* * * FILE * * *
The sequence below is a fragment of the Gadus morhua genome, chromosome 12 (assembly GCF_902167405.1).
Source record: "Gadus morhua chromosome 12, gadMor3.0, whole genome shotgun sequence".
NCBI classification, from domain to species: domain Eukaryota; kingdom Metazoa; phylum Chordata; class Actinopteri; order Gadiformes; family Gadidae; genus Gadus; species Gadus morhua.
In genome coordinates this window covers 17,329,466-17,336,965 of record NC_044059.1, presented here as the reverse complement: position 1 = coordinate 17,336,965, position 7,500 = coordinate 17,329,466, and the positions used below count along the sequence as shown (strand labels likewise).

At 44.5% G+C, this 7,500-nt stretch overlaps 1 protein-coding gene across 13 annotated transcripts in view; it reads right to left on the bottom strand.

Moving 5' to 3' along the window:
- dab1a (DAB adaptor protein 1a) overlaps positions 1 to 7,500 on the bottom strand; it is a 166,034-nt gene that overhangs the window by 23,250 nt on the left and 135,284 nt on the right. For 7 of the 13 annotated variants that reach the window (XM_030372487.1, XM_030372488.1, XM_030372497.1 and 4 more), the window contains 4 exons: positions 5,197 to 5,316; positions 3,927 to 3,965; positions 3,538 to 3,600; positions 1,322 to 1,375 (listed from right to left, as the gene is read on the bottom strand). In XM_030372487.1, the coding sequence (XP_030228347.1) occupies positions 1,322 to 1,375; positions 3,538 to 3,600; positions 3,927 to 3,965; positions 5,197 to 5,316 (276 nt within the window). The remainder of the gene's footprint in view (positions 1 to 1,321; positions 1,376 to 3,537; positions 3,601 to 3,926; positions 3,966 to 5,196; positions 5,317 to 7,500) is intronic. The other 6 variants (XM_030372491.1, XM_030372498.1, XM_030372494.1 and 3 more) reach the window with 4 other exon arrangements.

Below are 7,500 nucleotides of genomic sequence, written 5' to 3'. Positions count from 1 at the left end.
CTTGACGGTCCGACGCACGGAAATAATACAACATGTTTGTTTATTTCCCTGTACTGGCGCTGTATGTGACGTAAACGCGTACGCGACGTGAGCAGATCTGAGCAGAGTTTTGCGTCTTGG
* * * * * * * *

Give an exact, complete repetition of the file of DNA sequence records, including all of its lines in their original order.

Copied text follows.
The sequence below is a fragment of the Gadus morhua genome, chromosome 12 (assembly GCF_902167405.1).
Source record: "Gadus morhua chromosome 12, gadMor3.0, whole genome shotgun sequence".
NCBI classification, from domain to species: domain Eukaryota; kingdom Metazoa; phylum Chordata; class Actinopteri; order Gadiformes; family Gadidae; genus Gadus; species Gadus morhua.
In genome coordinates this window covers 17,329,466-17,336,965 of record NC_044059.1, presented here as the reverse complement: position 1 = coordinate 17,336,965, position 7,500 = coordinate 17,329,466, and the positions used below count along the sequence as shown (strand labels likewise).

At 44.5% G+C, this 7,500-nt stretch overlaps 1 protein-coding gene across 13 annotated transcripts in view; it reads right to left on the bottom strand.

Moving 5' to 3' along the window:
- dab1a (DAB adaptor protein 1a) overlaps positions 1 to 7,500 on the bottom strand; it is a 166,034-nt gene that overhangs the window by 23,250 nt on the left and 135,284 nt on the right. For 7 of the 13 annotated variants that reach the window (XM_030372487.1, XM_030372488.1, XM_030372497.1 and 4 more), the window contains 4 exons: positions 5,197 to 5,316; positions 3,927 to 3,965; positions 3,538 to 3,600; positions 1,322 to 1,375 (listed from right to left, as the gene is read on the bottom strand). In XM_030372487.1, the coding sequence (XP_030228347.1) occupies positions 1,322 to 1,375; positions 3,538 to 3,600; positions 3,927 to 3,965; positions 5,197 to 5,316 (276 nt within the window). The remainder of the gene's footprint in view (positions 1 to 1,321; positions 1,376 to 3,537; positions 3,601 to 3,926; positions 3,966 to 5,196; positions 5,317 to 7,500) is intronic. The other 6 variants (XM_030372491.1, XM_030372498.1, XM_030372494.1 and 3 more) reach the window with 4 other exon arrangements.

Below are 7,500 nucleotides of genomic sequence, written 5' to 3'. Positions count from 1 at the left end.
CTTGACGGTCCGACGCACGGAAATAATACAACATGTTTGTTTATTTCCCTGTACTGGCGCTGTATGTGACGTAAACGCGTACGCGACGTGAGCAGATCTGAGCAGAGTTTTGCGTCTTGG